USA - VOTE 2008

Top Clinton aide quits over trade pact row

3 min

In a fresh blow to Democratic presidential candidate Hillary Clinton, her chief strategist, Mark Penn, quit their White House campaign Sunday after revelations his PR firm was also working for the Colombian government.

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ALBUQUERQUE, New Mexico, April 6 (Reuters) - The top
campaign strategist to Sen. Hillary Clinton, under fire for his
meeting with a Colombian diplomat to discuss a free trade deal
that the presidential candidate opposes, quit his post on
Sunday, the campaign said.


"After the events of the last few days, Mark Penn has asked
to give up his role as chief strategist of the Clinton
campaign," Clinton's campaign manager, Maggie Williams, said in
a statement.


She said Penn and his polling firm Penn, Schoen and Berland
Associates Inc., would continue to provide polling and advice
to the campaign.


News of Penn's March 31 meeting with Colombian Ambassador
Carolina Barco Isakson, in which they discussed a free trade
deal, first surfaced on Friday.


Penn apologized for the meeting, which he said he held in
his separate role as CEO of Burson-Marsteller Worldwide, a
lobbying firm hired by the South American country to help win
the approval by the U.S. Congress of a free trade agreement
with the United States.


But the issue plagued the campaign of the New York senator,
who is vying with Illinois Sen. Barack Obama to become the
Democratic nominee to run against Republican John McCain in the
November election.


A Clinton campaign source said the candidate had been
"disappointed" over Penn's meeting.


Over the weekend, Penn decided he should step down, and
"Sen. Clinton agreed with him," the campaign source said.


Clinton was attending a private fundraiser in New Mexico on
Sunday.


The two Democratic candidates have sparred over the issue
of trade, with each questioning the other's credibility in
their pledges to renegotiate the North American Free Trade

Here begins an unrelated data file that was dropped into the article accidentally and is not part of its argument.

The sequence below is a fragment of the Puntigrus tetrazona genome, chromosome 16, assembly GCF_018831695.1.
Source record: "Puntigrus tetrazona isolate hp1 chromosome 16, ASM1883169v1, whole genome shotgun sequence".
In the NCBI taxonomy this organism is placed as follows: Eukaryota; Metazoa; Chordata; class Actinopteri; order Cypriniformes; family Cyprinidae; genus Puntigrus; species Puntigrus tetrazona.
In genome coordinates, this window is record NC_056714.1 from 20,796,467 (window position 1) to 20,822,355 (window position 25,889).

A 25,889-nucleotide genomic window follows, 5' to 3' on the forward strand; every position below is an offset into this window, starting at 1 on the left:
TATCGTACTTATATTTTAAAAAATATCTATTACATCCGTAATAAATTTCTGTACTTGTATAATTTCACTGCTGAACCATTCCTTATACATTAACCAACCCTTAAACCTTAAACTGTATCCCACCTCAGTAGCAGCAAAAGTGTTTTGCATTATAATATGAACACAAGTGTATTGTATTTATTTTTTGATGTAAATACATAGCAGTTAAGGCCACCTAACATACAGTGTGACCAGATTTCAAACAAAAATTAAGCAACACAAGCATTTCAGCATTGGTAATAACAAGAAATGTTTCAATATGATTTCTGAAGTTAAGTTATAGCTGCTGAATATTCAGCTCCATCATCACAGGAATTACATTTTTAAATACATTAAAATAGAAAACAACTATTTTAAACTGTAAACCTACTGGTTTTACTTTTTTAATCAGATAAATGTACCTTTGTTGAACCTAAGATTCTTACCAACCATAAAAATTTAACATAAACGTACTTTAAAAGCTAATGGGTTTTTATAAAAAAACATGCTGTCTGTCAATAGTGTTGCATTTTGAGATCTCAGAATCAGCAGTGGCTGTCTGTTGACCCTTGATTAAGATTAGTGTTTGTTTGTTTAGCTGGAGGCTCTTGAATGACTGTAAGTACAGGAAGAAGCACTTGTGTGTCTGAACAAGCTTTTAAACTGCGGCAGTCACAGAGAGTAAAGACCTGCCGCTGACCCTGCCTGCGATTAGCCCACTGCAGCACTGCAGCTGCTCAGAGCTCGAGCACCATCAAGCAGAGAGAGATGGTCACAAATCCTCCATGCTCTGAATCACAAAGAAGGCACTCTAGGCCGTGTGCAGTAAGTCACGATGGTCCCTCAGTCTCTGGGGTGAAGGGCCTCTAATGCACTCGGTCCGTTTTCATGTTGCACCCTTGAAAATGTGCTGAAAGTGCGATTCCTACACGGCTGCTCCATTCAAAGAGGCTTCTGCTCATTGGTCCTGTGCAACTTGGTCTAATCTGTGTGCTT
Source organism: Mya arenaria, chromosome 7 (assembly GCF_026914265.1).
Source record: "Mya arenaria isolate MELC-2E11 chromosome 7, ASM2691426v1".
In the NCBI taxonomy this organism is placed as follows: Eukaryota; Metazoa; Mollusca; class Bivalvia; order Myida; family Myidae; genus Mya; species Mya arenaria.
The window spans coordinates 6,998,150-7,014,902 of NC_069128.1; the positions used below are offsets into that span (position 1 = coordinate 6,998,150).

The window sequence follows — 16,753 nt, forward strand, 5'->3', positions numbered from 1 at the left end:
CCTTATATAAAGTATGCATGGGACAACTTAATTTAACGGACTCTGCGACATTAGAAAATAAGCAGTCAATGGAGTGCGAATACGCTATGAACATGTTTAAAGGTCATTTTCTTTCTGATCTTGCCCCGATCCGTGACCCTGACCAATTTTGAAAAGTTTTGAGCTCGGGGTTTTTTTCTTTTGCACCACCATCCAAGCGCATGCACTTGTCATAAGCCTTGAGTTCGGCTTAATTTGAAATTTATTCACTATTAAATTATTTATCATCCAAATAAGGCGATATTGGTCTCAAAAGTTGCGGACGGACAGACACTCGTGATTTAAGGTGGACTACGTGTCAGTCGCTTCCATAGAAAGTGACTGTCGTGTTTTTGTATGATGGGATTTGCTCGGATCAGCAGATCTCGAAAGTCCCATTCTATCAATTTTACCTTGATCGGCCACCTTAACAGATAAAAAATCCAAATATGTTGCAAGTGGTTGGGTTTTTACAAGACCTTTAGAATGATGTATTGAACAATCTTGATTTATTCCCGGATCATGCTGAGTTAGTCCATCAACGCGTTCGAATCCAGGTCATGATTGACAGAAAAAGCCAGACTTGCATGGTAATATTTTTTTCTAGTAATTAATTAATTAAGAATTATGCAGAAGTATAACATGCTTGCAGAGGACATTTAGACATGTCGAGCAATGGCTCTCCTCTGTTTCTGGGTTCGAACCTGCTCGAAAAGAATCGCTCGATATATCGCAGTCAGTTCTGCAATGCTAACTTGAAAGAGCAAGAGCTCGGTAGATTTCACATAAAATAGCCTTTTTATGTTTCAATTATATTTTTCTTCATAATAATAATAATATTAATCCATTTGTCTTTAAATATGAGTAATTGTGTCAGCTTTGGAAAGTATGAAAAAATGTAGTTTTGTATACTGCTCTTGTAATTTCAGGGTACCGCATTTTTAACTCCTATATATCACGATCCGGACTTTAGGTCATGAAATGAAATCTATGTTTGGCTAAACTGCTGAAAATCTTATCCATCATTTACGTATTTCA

Agreement.


Skepticism about free trade runs deep among the
working-class voters Clinton and Obama are courting, and both
Democratic candidates oppose the deal with Colombia.


The president of the powerful Teamsters union, James Hoffa,
said Penn's meeting with the Colombian officials undermined
Clinton's stance on labor and trade issues.


Obama also has said Clinton has close ties to lobbyists who
might wield undue influence shaping policies, should she become
president.


The Penn controversy prompted an angry reaction from
Colombia, which took offense when he called the meeting "an
error in judgment."


The Colombian Embassy in Washington said it was ending its
contract with Burson-Marsteller, which it hired a year ago.


The Clinton campaign has asserted that Penn's meeting was
"independent of the campaign."


Penn served as President Bill Clinton's pollster and
political adviser and also worked on Hillary Clinton's
successful first campaign for the Senate. She was elected in
2000 and re-elected in 2006.


He had been blamed by critics for taking an aggressive tone
in Clinton's presidential bid, including trying to make an
issue of Obama's drug use as a young man, which the Illinois
senator has admitted.


The Clinton campaign was criticized earlier over Penn's
dual roles by labor leaders who said Burson-Marsteller was
involved in anti-union activities, including helping a
corporate client resist union organizing.


It has been reported that Penn and other members of
Clinton's top campaign staff did not get along and frequently
disagreed over tactics and strategies.
 

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